The pressure on CEOs has never been greater. No more is it enough to be cheerleader-in-chief for the company’s stock, visionary to its people, or strategist and coach to the leadership team. New research by FleishmanHillard finds that we expect chief executives of the companies we do business with to stand with us on the issues of the day. We live in an era when a CEO is judged not just on how he or she speaks, but the action they take on social and political concerns.
Our latest Authentic Insights report, Navigating Zero Gravity, makes clear what’s at stake.
We’ve entered the era of the “Authentic CEO” — where victory will go to those leaders brave enough to strip themselves of the protective clothing of legalese and corporate-speak, so people can see, hear and understand their positions on the issues that matter to the world.
So what does this all mean for today’s executives?
First, Authentic CEOs must be open and honest about why they are taking a stand. A full 90% of the engaged consumers we surveyed said they perceived that companies sometimes or often wade into social issues primarily for their own benefit.¹ As a result, more than half of engaged consumers said they feel less favorable toward those companies. If a CEO is going to speak or act in the service of a higher purpose, she or he must be clear and credible about why the issue matters.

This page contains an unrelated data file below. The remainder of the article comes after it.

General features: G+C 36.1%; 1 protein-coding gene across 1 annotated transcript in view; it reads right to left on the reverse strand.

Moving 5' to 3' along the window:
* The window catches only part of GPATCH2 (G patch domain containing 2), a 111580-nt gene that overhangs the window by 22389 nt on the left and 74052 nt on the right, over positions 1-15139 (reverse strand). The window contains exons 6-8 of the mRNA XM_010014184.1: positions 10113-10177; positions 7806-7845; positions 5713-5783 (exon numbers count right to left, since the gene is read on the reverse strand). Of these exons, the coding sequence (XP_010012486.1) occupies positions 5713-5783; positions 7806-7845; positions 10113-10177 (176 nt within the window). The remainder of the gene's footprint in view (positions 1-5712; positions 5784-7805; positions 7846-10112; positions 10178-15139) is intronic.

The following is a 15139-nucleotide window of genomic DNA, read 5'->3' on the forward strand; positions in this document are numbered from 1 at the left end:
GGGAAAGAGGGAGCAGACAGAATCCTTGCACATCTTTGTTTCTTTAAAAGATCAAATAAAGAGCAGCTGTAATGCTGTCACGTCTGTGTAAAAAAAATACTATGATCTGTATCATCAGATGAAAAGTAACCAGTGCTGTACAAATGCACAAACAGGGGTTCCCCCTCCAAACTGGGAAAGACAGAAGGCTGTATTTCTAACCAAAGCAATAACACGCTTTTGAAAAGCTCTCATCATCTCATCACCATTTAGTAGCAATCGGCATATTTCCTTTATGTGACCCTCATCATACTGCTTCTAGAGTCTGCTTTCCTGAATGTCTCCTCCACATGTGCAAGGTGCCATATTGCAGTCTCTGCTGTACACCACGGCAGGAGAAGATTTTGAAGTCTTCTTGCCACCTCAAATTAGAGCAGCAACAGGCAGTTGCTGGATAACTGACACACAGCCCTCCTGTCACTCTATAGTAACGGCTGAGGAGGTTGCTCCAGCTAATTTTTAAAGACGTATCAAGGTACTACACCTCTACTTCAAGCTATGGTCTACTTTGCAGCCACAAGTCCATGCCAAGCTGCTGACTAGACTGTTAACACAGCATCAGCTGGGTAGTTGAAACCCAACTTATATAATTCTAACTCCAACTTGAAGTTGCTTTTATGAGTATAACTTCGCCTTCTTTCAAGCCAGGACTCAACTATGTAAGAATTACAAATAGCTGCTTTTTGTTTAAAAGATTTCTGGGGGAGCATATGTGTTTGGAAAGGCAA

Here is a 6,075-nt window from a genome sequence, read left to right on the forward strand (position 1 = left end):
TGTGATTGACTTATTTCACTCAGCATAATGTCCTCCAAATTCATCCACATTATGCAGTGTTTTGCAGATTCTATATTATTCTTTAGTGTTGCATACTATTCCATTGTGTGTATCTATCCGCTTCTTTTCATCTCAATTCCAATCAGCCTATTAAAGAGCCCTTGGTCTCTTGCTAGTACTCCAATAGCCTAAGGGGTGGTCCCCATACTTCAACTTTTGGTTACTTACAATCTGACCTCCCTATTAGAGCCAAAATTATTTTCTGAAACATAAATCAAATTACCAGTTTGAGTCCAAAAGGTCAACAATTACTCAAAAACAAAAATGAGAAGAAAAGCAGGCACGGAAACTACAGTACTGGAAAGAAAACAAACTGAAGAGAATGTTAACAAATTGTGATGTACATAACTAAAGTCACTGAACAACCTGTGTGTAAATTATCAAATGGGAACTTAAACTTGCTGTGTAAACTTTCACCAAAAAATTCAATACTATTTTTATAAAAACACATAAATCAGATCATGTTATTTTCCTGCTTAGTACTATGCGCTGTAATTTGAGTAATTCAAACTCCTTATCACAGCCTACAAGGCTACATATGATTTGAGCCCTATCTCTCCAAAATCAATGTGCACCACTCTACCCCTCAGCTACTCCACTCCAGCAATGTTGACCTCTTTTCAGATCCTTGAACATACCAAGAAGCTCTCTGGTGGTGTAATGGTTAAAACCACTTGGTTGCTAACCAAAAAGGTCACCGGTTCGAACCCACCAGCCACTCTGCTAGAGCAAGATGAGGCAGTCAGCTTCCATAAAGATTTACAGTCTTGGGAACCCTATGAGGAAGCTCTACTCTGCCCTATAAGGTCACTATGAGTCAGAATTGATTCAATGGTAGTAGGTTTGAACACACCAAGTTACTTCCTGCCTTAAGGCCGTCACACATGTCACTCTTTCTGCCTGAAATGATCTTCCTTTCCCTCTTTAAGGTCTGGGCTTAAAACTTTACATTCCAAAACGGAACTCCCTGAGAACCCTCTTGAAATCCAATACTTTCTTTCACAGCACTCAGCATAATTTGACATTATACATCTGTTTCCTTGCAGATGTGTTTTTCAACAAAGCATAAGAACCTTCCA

Secondly, the Authentic CEO must recognize that, even though there’s no way of pleasing everyone, staying out of the debate or sitting on the fence risks offending everybody. Like a sky-diver in freefall, the Authentic CEO needs to be comfortable with the terrifying reality that any action they take may hurt, but doing nothing is fatal. As a case in point, across all age groups polled, more than 40% of people said they expect companies to take a stand on a range of issues as varied as data privacy, racism, unemployment and acceptance of religious diversity.²
Finally, the Authentic CEO must be visible in the right ways. As our recent Authenticity Gap report revealed, what the CEO says and does is critical to the way a company is perceived.³ More than three-quarters (78%) of those we questioned strongly agreed that the behaviors and integrity of the CEO reflected the behaviors and integrity of the company he or she leads. (Being captured on video smoking a joint on talk radio reflects poorly on the whole enterprise, who knew?)
Not every engaged consumer will agree with the stand the CEO and company are taking, of course. But we now have clear evidence that consumers expect companies and their leaders to demonstrate true commitment to the causes they embrace — whether that means developing new products and services to help solve the issue or using their influence and financial muscle to bring about desired change.
Taking a leadership position in this increasingly polarized world has rarely been more difficult. But for those CEOs prepared to be bold, decisive and authentic to the values of the business and its customers, it is an extraordinary time to de-position rivals and deliver long-term brand equity and financial returns.
To find out more about our latest report, please click here.